Douglas R. Wylie mainly investigates Neuroscience, Anatomy, Receptive field, Nucleus and Communication. In his works, Douglas R. Wylie undertakes multidisciplinary study on Neuroscience and Spike. His studies in Anatomy integrate themes in fields like Optokinetic reflex, Flocculus, Vestibular system and Rotation.
As part of one scientific family, Douglas R. Wylie deals mainly with the area of Flocculus, narrowing it down to issues related to the Medial vestibular nucleus, and often Dentate nucleus. His Receptive field study combines topics in areas such as Visual field and Electrophysiology. Douglas R. Wylie has included themes like Pretectal area and Vestibular nuclei in his Nucleus study.
Douglas R. Wylie mostly deals with Anatomy, Neuroscience, Cerebellum, Nucleus and Optokinetic reflex. His work in Anatomy tackles topics such as Climbing fiber which are related to areas like Climbing. Douglas R. Wylie performs multidisciplinary study in the fields of Neuroscience and Spike via his papers.
His research in Nucleus intersects with topics in Zoology, Basal, Visual system and Pretectal area. His Optokinetic reflex research incorporates elements of Retina, Receptive field and Vestibulo–ocular reflex. His biological study spans a wide range of topics, including Communication, Visual field and Binocular vision.
Douglas R. Wylie mainly investigates Cerebellum, Anatomy, Neuroscience, Aldolase C and Evolutionary biology. His Cerebellum research is multidisciplinary, relying on both Optokinetic reflex, Molecular biology, Biological neural network and Retrograde tracing. His Anatomy study incorporates themes from Retina, Retinal ganglion and Hummingbird.
His research in the fields of Electrophysiology and Nucleus accumbens overlaps with other disciplines such as Brain size, Ventral tegmental area and Cocaine and amphetamine regulated transcript. His Aldolase C research incorporates themes from Climbing fiber, Fructose-bisphosphate aldolase and Flocculus. His study in the field of Sociality and Social evolution also crosses realms of Vasotocin and Concerted evolution.
His primary areas of investigation include Cerebellum, Anatomy, Aldolase C, Zoology and Flocculus. His work on Mossy fiber is typically connected to Relation, Modular design and Structure as part of general Cerebellum study, connecting several disciplines of science. His Anatomy research integrates issues from Fructose-bisphosphate aldolase and Molecular biology.
His studies deal with areas such as Olfaction, Visual perception and Foraging as well as Zoology. His work focuses on many connections between Flocculus and other disciplines, such as Ecological niche, that overlap with his field of interest in Evolutionary biology and Neuroscience. His Neuroscience study frequently draws connections to other fields, such as Cognitive science.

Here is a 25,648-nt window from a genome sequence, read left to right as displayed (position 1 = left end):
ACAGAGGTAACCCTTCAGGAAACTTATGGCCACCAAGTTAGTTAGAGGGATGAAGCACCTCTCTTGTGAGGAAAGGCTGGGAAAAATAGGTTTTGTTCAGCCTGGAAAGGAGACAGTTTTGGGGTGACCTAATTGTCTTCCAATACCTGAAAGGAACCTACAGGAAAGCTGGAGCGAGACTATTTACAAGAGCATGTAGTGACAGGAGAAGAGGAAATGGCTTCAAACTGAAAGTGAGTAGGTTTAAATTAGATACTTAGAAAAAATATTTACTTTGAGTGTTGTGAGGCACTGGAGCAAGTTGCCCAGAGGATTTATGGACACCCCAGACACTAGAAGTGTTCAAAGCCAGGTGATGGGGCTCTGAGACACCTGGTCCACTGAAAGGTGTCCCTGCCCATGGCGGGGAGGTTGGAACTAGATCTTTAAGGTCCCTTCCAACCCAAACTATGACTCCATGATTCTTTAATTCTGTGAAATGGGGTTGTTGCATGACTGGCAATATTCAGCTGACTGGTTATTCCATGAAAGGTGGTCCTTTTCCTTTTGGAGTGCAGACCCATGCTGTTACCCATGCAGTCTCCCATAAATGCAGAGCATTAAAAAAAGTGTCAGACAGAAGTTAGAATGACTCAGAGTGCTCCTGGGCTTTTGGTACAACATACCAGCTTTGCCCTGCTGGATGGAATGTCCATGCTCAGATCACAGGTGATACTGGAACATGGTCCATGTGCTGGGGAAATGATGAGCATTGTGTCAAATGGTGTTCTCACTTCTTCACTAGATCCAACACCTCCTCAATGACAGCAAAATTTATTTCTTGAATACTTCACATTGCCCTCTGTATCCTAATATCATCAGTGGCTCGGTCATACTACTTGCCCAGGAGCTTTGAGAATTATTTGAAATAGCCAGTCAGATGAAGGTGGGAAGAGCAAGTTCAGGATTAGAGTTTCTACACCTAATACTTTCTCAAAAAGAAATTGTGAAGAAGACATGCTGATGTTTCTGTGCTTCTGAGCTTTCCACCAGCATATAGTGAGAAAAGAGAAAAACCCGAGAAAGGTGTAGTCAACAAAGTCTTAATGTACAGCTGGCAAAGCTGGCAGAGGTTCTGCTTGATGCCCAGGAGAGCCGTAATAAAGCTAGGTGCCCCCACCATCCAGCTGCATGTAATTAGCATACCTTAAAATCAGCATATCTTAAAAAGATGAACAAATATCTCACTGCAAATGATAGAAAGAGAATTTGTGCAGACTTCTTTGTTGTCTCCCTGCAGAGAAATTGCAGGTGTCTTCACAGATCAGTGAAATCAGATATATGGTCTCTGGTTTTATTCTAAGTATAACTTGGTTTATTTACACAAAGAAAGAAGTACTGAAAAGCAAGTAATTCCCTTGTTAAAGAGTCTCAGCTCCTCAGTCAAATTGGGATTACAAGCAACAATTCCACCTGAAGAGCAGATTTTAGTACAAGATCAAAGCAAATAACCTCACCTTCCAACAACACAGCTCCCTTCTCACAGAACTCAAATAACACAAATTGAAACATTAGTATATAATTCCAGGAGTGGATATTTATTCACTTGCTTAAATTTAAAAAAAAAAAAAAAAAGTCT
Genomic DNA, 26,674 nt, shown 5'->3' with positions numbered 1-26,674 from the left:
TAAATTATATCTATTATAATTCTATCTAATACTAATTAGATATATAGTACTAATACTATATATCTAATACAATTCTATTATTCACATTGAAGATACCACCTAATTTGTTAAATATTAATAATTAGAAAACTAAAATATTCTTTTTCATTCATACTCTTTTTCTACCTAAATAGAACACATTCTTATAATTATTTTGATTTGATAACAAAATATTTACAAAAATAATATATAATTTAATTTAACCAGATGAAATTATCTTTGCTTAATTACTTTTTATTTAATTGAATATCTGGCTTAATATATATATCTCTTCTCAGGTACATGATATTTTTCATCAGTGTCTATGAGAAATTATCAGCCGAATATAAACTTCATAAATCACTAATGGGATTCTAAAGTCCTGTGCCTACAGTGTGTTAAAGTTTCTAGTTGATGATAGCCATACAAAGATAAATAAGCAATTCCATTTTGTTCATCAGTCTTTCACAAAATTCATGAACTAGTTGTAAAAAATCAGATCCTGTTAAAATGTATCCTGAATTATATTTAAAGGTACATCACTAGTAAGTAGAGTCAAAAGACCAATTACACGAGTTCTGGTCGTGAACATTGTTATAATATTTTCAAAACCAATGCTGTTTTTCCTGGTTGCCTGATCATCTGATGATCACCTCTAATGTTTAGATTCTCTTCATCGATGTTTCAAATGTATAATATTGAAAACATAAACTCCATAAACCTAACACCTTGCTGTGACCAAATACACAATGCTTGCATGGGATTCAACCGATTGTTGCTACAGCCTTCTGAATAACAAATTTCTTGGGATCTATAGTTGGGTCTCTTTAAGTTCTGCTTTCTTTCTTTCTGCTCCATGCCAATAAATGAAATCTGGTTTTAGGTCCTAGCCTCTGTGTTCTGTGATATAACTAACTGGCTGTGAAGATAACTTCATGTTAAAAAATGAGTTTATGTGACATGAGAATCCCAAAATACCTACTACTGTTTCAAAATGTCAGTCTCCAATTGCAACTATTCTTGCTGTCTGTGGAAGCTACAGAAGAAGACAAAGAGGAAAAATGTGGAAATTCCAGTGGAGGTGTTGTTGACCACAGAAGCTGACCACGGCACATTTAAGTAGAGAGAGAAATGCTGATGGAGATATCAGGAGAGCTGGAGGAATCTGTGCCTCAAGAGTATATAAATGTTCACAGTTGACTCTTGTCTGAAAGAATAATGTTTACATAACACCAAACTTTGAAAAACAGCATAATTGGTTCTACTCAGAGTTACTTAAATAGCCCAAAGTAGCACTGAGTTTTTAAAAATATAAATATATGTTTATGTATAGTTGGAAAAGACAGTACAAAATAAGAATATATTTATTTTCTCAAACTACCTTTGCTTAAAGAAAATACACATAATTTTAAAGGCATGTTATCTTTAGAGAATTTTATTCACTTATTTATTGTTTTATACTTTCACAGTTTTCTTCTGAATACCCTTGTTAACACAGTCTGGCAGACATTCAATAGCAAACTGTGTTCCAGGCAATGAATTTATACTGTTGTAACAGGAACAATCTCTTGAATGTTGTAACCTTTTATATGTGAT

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More on climbing fiber signals and their consequence(s)
J. I. Simpson;D. R. W. Wylie;C.I. De Zeeuw.
Behavioral and Brain Sciences (1996)
Projections of individual purkinje cells of identified zones in the flocculus to the vestibular and cerebellar nuclei in the rabbit
D. R. Wylie;C. I. De Zeeuw;C. I. De Zeeuw;P. L. Digiorgi;J. I. Simpson.
The Journal of Comparative Neurology (1994)
Phase Relations of Purkinje Cells in the Rabbit Flocculus During Compensatory Eye Movements
C. I. De Zeeuw;D. R. Wylie;J. S. Stahl;J. I. Simpson.
Journal of Neurophysiology (1995)
The processing of object and self-motion in the tectofugal and accessory optic pathways of birds
B.J. Frost;D.R. Wylie;Y.-C. Wang.
Vision Research (1990)
Responses of pigeon vestibulocerebellar neurons to optokinetic stimulation. II. The 3-dimensional reference frame of rotation neurons in the flocculus
Douglas R. Wylie;Barrie J. Frost.
Journal of Neurophysiology (1993)
Common reference frame for neural coding of translational and rotational optic flow
D. R. W. Wylie;W. F. Bischof;B. J. Frost.
Cerebellar Modules and Their Role as Operational Cerebellar Processing Units
Richard Apps;Richard Hawkes;Sho Aoki;Sho Aoki;Fredrik Bengtsson.
The Cerebellum (2018)
A dissociation of motion and spatial-pattern vision in the avian telencephalon: implications for the evolution of "visual streams".
Angela P. Nguyen;Marcia L. Spetch;Nathan A. Crowder;Ian R. Winship.
The Journal of Neuroscience (2004)
The pigeon optokinetic system: visual input in extraocular muscle coordinates.
Douglas R. W. Wylie;Barrie J. Frost.
Visual Neuroscience (1996)
Relative Wulst volume is correlated with orbit orientation and binocular visual field in birds
Andrew N. Iwaniuk;Christopher P. Heesy;Margaret I. Hall;Douglas R. W. Wylie.
Journal of Comparative Physiology A-neuroethology Sensory Neural and Behavioral Physiology (2008)
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